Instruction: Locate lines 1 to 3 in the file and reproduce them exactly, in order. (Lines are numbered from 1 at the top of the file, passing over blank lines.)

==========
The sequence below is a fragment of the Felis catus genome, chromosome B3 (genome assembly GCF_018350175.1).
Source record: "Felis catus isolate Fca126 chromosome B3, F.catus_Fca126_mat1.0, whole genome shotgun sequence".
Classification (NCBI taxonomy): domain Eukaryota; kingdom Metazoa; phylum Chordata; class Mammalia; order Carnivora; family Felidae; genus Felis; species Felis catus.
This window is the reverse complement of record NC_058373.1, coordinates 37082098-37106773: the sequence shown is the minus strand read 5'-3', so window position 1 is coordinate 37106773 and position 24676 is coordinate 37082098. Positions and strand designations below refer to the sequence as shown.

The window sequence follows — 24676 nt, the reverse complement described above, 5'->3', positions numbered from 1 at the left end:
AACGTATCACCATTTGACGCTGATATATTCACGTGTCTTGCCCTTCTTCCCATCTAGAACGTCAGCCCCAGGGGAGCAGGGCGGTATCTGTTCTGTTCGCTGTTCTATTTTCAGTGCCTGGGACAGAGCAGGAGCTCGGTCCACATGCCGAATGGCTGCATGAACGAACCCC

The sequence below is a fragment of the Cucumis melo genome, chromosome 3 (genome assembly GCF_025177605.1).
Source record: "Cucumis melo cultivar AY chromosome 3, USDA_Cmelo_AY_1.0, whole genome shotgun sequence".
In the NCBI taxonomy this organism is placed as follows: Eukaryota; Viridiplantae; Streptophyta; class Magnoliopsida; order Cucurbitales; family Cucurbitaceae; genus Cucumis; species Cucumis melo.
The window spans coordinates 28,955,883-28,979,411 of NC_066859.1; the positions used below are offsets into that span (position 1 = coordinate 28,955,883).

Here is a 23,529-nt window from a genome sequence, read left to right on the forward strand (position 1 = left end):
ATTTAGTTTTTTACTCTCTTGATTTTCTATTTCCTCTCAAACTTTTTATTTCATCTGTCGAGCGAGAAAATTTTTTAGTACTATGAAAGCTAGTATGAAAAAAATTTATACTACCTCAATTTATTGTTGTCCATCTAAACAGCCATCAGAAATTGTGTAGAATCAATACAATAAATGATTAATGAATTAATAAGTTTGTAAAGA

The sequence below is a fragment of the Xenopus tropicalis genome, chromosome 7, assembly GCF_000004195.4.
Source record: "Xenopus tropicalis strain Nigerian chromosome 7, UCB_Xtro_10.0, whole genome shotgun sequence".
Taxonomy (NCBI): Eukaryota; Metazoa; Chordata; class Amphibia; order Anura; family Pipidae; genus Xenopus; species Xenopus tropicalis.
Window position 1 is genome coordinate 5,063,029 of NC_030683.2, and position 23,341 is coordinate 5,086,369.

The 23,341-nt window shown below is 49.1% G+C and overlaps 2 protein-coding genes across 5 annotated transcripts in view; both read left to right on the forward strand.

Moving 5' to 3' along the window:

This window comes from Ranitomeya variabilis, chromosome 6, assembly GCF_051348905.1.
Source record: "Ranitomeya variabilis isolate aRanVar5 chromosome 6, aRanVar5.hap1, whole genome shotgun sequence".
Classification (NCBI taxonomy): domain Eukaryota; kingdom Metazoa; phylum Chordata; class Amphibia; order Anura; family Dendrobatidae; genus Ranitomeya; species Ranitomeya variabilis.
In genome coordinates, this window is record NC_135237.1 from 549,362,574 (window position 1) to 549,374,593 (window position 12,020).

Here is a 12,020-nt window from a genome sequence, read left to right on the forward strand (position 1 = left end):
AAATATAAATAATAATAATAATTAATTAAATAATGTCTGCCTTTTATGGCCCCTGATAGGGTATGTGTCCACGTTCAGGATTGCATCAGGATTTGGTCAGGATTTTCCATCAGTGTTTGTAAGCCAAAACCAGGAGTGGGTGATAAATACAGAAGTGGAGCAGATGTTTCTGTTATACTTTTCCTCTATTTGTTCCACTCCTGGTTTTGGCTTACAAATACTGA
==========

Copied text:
The sequence below is a fragment of the Felis catus genome, chromosome B3 (genome assembly GCF_018350175.1).
Source record: "Felis catus isolate Fca126 chromosome B3, F.catus_Fca126_mat1.0, whole genome shotgun sequence".
Classification (NCBI taxonomy): domain Eukaryota; kingdom Metazoa; phylum Chordata; class Mammalia; order Carnivora; family Felidae; genus Felis; species Felis catus.